A memorial service is being planned for April 1 at 2:00 at the Accotink Unitarian Universalist Church in Burke, Va. where he is interred.

The Ministries and Faith Development staff offer our condolences to the family and colleagues of the Rev. Jack Young, who died on August 17, 2022, at the age of 89.

Jack was born on September 22, 1933, in Liberty, MO to Frank McKinley Young and Irene Louise Young. He spent his early years in a small-town, surrounded by woods, rivers, and lakes. From that memory he wrote one of his first sermon, remembering the warning from his mother as a child, “Not to go beyond the Sheriff’s chicken yard.” The sermon was about early boundaries that were set for us and how we move beyond them in life. As a teen in Kansas City, he questioned the limits and methods of organized religions. While at the University of Arkansas, he was introduced to a Unitarian Fellowship. Jack was comfortable with its approach and drawn to the intellectual and moral honesty of the denomination. Following graduation, he practiced law for 26 years in Little Rock, Arkansas.  He joined the Little Rock Unitarian Church and was an active member, particularly interested in social justice. He lost his first job as an attorney for the city by disagreeing with then Gov. Faubus on the school integration issue, and later participated in the march supporting the integration of Central High.

Jack knew he no longer wanted to continue practicing law and had achieved all he wanted to in that arena. In 1981, Jack went on a solo motorcycle trip to Nantucket to clear his head and research his family genealogy on his mother’s side. He met up with distant relatives many of whom became good friends. During that trip he decided to retire from his law practice and pursue a career where he could possibly “help someone keep their ox out of the ditch, rather than haul it out after the fact.” Back when he was introduced to a just-formed Unitarian Fellowship at the University of Arkansas, he had thought about becoming a Unitarian minister. Jack found himself considering ministry again, but this time from a greater base of experience in life. Becoming a minister, he wanted to grow his own spiritual awareness and share the process with others. With this call, he graduated with his Master of Divinity from Starr King School for the Ministry in 1986.

Rev. Young was ordained in 1987 by the Unitarian Universalist Church of Chattanooga, TN where he served his first settled ministry (1987-1992). At the Chattanooga congregation, he concentrated on inner structures and programs and laid the groundwork for a Wednesday evening program of meaningful dimension, which he called “Wonderful Wednesday.” His tenure marked improved programming for younger people, increased church membership, and Sunday Services attendance. He introduced and facilitated discussion groups and adult education programs that were well-liked and attended. He assisted in efforts to improve the organization and productivity of the congregation as well as introducing innovative fund-raising activities. In this regard he was particularly pleased to host Huston Smith, whom he greatly admired, as a speaker and guest for the Church and community.  Furthermore, he represented the church in several community forums, including television, and at regional and national denominational activities.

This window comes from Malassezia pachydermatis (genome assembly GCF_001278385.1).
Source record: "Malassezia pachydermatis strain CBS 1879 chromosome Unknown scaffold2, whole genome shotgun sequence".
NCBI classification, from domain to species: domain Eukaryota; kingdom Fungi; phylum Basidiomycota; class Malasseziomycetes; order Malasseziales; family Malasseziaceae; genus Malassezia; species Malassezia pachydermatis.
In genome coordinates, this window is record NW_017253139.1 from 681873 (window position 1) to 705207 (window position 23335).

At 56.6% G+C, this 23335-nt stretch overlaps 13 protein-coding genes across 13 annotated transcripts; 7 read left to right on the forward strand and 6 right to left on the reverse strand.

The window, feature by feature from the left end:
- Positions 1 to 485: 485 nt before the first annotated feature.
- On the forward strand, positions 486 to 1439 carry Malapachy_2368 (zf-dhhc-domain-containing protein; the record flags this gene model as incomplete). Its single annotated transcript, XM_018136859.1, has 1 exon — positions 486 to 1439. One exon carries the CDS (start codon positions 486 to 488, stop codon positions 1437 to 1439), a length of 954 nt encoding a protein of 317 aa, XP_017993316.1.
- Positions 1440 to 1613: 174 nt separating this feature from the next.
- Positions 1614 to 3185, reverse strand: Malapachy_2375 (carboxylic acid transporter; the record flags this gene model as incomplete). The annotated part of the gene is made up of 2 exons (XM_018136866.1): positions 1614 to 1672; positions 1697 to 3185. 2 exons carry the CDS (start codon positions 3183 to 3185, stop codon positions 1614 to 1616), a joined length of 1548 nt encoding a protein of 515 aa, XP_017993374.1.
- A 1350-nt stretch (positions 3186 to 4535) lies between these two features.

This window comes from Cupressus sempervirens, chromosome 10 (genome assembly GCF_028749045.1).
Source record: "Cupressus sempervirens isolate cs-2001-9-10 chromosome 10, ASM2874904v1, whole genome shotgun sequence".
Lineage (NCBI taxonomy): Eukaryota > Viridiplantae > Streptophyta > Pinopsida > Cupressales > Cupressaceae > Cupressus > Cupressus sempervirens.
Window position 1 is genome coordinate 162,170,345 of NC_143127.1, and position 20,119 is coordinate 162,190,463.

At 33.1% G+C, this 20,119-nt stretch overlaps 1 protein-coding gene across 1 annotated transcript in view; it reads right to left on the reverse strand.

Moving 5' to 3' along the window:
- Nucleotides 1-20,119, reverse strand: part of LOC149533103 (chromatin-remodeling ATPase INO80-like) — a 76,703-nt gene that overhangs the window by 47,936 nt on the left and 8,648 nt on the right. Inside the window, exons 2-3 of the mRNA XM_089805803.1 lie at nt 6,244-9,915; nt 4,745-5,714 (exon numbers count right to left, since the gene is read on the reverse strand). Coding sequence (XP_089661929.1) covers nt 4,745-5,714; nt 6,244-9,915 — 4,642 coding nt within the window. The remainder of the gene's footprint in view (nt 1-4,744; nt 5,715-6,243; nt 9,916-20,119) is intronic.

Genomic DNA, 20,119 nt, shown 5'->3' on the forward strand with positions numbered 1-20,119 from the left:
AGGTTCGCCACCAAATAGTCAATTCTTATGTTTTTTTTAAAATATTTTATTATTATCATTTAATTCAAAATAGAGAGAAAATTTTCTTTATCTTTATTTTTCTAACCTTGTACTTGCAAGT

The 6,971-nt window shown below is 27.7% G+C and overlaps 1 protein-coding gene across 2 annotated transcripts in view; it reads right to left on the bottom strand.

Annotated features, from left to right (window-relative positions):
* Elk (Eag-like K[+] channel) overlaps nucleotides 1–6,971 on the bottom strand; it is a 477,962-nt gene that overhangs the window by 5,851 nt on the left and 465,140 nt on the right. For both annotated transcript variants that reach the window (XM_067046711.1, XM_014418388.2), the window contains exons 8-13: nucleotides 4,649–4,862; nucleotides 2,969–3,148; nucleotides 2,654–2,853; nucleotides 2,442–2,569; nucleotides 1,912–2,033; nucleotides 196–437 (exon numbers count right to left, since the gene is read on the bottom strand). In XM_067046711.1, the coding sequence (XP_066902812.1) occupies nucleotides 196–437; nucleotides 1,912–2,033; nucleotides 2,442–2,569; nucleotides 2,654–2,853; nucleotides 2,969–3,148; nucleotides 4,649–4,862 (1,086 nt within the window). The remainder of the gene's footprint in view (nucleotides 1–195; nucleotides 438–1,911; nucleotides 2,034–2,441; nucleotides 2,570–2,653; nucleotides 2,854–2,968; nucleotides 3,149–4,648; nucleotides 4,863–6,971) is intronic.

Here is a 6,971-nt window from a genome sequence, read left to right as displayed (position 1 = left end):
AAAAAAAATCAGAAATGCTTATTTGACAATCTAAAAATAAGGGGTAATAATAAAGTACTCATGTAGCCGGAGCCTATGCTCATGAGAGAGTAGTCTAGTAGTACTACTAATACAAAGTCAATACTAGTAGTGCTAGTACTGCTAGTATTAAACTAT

In 1992, Rev. Young was called to the UU Congregation of Rockville, MD where he would serve until 1998. His ministry at Rockville was also wonderfully productive. He was very involved with the teens at Rockville and helped youth understand the UU approach to religious life, empowerment, and self-confidence. In 1999 the Rockville congregation honored him as their minister emeritus. Subsequently, Rev. Young served the Bull Run UUs, in Manassas, VA as an interim minister (2003-2004) assisting the congregation through many opportunities. He was a nurturer, teacher, spiritualist, and activist. His services were thoughtfully put together and his sermons were stimulating and thought-provoking. He was excellent at conflict resolution and entreated and challenged congregants to look below the surface to deepen one’s self-awareness.

In addition to his parish and interim ministry, Rev. Young served the denomination as president of the Chesapeake UUMA (1998).

In 1972, Jack was elected to the Little Rock Board of Directors (City Council). He was president of the Little Rock Racquet Club (1975). Likewise, in 1976, he served as President of Metroplan (Central Arkansas Council of Governments). He also served as President of the Peony Association when he lived in Little Rock.

Among his many interests were classical guitar, which he studied in mid-life, attending the storytelling festival in Jonesborough Tn. gardening, tennis and woodworking. When he retired, he did fine woodworking, naming his business All Things Wood. He made a nametag holder for UUCR and a podium for BRUU to name a couple of his projects.

Jack is survived by his wife Diane Bates; his children: Sidney Young (Linda), Scott Young, and Anne Bates-Young; stepchildren: Jennifer Bates, and Nicholas Bates (Diana); grandchildren: Andrew, Meghan (Paul Finizio), Bryan (Alicia), Nicholas, Isabella, and Olivera Bates; as well as great-grandchildren: Maia and Otto Finizio, Kaylee, and Madison Young. He was predeceased by his parents Irene Louise McGill and Frank M. Young, and his sister Joanne Watkins.

In lieu of flowers, donations can be made to the Parkinson’s Association.

Notes of condolence can be sent to Diane Bates, 7105 White Ridge Lane, Fairfax Station, VA 22039.